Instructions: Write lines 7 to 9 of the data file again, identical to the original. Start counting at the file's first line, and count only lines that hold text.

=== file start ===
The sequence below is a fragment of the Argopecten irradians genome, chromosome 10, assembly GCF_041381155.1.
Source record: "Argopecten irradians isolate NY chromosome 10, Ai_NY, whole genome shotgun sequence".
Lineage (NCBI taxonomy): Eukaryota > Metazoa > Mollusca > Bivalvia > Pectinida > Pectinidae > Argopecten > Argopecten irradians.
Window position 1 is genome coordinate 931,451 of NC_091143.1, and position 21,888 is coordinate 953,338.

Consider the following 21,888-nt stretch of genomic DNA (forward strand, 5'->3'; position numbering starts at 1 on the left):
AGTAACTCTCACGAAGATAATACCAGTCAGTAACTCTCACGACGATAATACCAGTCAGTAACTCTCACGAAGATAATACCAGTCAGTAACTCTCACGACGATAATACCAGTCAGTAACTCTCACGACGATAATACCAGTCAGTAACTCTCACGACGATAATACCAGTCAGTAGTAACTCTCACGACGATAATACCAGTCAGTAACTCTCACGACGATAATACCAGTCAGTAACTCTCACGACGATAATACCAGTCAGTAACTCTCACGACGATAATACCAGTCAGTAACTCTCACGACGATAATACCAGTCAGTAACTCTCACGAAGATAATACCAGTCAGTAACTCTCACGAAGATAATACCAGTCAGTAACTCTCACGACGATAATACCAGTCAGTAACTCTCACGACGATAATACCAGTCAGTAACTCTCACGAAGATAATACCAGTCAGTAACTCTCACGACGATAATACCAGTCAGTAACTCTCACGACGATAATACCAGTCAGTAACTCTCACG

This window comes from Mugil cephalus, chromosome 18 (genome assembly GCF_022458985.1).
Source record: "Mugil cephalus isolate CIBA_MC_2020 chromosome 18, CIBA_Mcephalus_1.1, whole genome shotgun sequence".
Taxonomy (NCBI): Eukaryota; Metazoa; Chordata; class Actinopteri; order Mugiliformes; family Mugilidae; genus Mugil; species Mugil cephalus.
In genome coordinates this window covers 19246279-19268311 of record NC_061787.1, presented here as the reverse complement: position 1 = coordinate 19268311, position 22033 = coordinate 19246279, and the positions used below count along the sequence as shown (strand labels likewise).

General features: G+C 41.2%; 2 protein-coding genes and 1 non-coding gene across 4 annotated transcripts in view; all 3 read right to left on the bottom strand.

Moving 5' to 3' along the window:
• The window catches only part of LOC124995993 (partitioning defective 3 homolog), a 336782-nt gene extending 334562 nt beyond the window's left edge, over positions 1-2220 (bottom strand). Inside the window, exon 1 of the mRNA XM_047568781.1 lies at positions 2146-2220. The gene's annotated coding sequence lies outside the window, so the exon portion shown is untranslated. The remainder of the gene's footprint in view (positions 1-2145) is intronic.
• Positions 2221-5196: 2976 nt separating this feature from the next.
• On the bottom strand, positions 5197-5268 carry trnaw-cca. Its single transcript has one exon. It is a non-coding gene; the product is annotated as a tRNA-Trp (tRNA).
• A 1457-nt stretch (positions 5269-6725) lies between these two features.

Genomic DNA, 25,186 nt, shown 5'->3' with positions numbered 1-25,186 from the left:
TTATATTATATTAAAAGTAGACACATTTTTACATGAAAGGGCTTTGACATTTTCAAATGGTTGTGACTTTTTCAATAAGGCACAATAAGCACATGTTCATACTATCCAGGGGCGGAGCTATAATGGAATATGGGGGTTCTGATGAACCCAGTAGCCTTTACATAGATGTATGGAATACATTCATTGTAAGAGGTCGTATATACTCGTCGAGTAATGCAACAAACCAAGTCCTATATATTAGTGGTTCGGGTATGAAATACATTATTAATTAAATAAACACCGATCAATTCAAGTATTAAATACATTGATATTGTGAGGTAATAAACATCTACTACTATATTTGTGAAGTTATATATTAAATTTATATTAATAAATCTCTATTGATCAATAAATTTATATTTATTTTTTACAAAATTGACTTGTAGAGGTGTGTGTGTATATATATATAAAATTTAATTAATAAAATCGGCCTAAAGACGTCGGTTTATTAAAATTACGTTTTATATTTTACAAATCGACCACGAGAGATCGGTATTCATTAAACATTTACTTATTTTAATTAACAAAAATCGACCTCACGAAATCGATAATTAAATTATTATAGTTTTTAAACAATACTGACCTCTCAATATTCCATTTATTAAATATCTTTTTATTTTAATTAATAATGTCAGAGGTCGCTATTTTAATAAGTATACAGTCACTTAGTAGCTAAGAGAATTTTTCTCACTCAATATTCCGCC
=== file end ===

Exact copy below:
This window comes from Mugil cephalus, chromosome 18 (genome assembly GCF_022458985.1).
Source record: "Mugil cephalus isolate CIBA_MC_2020 chromosome 18, CIBA_Mcephalus_1.1, whole genome shotgun sequence".
Taxonomy (NCBI): Eukaryota; Metazoa; Chordata; class Actinopteri; order Mugiliformes; family Mugilidae; genus Mugil; species Mugil cephalus.